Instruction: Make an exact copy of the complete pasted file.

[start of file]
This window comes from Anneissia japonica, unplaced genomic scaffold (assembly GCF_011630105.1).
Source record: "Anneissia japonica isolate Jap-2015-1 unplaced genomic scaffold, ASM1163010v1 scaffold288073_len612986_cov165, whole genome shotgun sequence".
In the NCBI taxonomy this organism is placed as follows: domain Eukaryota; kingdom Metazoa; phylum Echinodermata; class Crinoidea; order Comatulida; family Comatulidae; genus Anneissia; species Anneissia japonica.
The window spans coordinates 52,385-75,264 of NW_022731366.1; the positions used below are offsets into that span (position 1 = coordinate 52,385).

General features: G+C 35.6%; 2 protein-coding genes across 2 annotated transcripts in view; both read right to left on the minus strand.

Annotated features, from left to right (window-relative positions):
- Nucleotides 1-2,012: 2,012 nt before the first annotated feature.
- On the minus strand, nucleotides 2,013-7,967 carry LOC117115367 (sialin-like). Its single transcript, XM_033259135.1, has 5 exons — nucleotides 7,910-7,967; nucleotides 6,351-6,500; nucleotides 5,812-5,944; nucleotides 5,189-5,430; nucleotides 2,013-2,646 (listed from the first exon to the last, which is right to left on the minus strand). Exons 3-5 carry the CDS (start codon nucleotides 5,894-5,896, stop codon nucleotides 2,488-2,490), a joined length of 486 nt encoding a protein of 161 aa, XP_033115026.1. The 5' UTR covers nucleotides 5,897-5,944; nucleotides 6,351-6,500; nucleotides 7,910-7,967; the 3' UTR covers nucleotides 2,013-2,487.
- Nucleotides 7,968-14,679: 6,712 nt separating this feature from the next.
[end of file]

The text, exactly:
This window comes from Anneissia japonica, unplaced genomic scaffold (assembly GCF_011630105.1).
Source record: "Anneissia japonica isolate Jap-2015-1 unplaced genomic scaffold, ASM1163010v1 scaffold288073_len612986_cov165, whole genome shotgun sequence".
In the NCBI taxonomy this organism is placed as follows: domain Eukaryota; kingdom Metazoa; phylum Echinodermata; class Crinoidea; order Comatulida; family Comatulidae; genus Anneissia; species Anneissia japonica.
The window spans coordinates 52,385-75,264 of NW_022731366.1; the positions used below are offsets into that span (position 1 = coordinate 52,385).

General features: G+C 35.6%; 2 protein-coding genes across 2 annotated transcripts in view; both read right to left on the minus strand.

Annotated features, from left to right (window-relative positions):
- Nucleotides 1-2,012: 2,012 nt before the first annotated feature.
- On the minus strand, nucleotides 2,013-7,967 carry LOC117115367 (sialin-like). Its single transcript, XM_033259135.1, has 5 exons — nucleotides 7,910-7,967; nucleotides 6,351-6,500; nucleotides 5,812-5,944; nucleotides 5,189-5,430; nucleotides 2,013-2,646 (listed from the first exon to the last, which is right to left on the minus strand). Exons 3-5 carry the CDS (start codon nucleotides 5,894-5,896, stop codon nucleotides 2,488-2,490), a joined length of 486 nt encoding a protein of 161 aa, XP_033115026.1. The 5' UTR covers nucleotides 5,897-5,944; nucleotides 6,351-6,500; nucleotides 7,910-7,967; the 3' UTR covers nucleotides 2,013-2,487.
- Nucleotides 7,968-14,679: 6,712 nt separating this feature from the next.